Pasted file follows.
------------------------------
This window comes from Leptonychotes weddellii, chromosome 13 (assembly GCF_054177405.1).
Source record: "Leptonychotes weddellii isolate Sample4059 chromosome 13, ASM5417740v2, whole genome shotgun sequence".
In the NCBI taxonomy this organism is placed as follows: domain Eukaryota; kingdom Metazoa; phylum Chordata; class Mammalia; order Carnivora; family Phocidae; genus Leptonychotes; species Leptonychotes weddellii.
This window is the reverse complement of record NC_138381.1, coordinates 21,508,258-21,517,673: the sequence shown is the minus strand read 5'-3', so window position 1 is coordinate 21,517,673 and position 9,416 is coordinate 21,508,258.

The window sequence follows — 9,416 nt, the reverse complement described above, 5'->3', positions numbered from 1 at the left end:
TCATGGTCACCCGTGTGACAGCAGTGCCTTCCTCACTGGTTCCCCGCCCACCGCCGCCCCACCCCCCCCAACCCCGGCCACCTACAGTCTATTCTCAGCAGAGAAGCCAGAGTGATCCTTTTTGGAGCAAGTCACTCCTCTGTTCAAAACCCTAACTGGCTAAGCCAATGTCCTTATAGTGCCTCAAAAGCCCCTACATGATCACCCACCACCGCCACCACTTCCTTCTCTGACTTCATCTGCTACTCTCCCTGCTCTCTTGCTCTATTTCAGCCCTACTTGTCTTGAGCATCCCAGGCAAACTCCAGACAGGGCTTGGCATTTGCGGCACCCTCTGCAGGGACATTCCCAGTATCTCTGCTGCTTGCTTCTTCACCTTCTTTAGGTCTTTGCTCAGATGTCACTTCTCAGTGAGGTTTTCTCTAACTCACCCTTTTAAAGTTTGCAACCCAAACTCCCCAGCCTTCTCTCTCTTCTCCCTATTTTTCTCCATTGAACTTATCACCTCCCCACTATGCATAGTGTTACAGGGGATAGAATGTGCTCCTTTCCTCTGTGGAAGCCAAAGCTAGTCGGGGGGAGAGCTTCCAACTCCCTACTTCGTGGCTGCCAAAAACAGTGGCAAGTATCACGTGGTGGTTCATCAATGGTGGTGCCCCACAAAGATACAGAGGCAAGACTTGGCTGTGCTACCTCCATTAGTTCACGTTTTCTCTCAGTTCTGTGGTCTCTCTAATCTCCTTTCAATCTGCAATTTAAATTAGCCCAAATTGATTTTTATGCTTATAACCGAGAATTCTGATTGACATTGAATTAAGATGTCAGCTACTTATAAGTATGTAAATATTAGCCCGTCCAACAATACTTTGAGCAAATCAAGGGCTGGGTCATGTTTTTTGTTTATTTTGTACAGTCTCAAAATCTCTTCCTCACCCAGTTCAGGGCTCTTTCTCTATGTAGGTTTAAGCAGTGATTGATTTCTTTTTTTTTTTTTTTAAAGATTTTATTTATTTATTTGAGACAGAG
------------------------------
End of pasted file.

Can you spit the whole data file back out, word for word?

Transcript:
This window comes from Leptonychotes weddellii, chromosome 13 (assembly GCF_054177405.1).
Source record: "Leptonychotes weddellii isolate Sample4059 chromosome 13, ASM5417740v2, whole genome shotgun sequence".
In the NCBI taxonomy this organism is placed as follows: domain Eukaryota; kingdom Metazoa; phylum Chordata; class Mammalia; order Carnivora; family Phocidae; genus Leptonychotes; species Leptonychotes weddellii.
This window is the reverse complement of record NC_138381.1, coordinates 21,508,258-21,517,673: the sequence shown is the minus strand read 5'-3', so window position 1 is coordinate 21,517,673 and position 9,416 is coordinate 21,508,258.

The window sequence follows — 9,416 nt, the reverse complement described above, 5'->3', positions numbered from 1 at the left end:
TCATGGTCACCCGTGTGACAGCAGTGCCTTCCTCACTGGTTCCCCGCCCACCGCCGCCCCACCCCCCCCAACCCCGGCCACCTACAGTCTATTCTCAGCAGAGAAGCCAGAGTGATCCTTTTTGGAGCAAGTCACTCCTCTGTTCAAAACCCTAACTGGCTAAGCCAATGTCCTTATAGTGCCTCAAAAGCCCCTACATGATCACCCACCACCGCCACCACTTCCTTCTCTGACTTCATCTGCTACTCTCCCTGCTCTCTTGCTCTATTTCAGCCCTACTTGTCTTGAGCATCCCAGGCAAACTCCAGACAGGGCTTGGCATTTGCGGCACCCTCTGCAGGGACATTCCCAGTATCTCTGCTGCTTGCTTCTTCACCTTCTTTAGGTCTTTGCTCAGATGTCACTTCTCAGTGAGGTTTTCTCTAACTCACCCTTTTAAAGTTTGCAACCCAAACTCCCCAGCCTTCTCTCTCTTCTCCCTATTTTTCTCCATTGAACTTATCACCTCCCCACTATGCATAGTGTTACAGGGGATAGAATGTGCTCCTTTCCTCTGTGGAAGCCAAAGCTAGTCGGGGGGAGAGCTTCCAACTCCCTACTTCGTGGCTGCCAAAAACAGTGGCAAGTATCACGTGGTGGTTCATCAATGGTGGTGCCCCACAAAGATACAGAGGCAAGACTTGGCTGTGCTACCTCCATTAGTTCACGTTTTCTCTCAGTTCTGTGGTCTCTCTAATCTCCTTTCAATCTGCAATTTAAATTAGCCCAAATTGATTTTTATGCTTATAACCGAGAATTCTGATTGACATTGAATTAAGATGTCAGCTACTTATAAGTATGTAAATATTAGCCCGTCCAACAATACTTTGAGCAAATCAAGGGCTGGGTCATGTTTTTTGTTTATTTTGTACAGTCTCAAAATCTCTTCCTCACCCAGTTCAGGGCTCTTTCTCTATGTAGGTTTAAGCAGTGATTGATTTCTTTTTTTTTTTTTTTAAAGATTTTATTTATTTATTTGAGACAGAG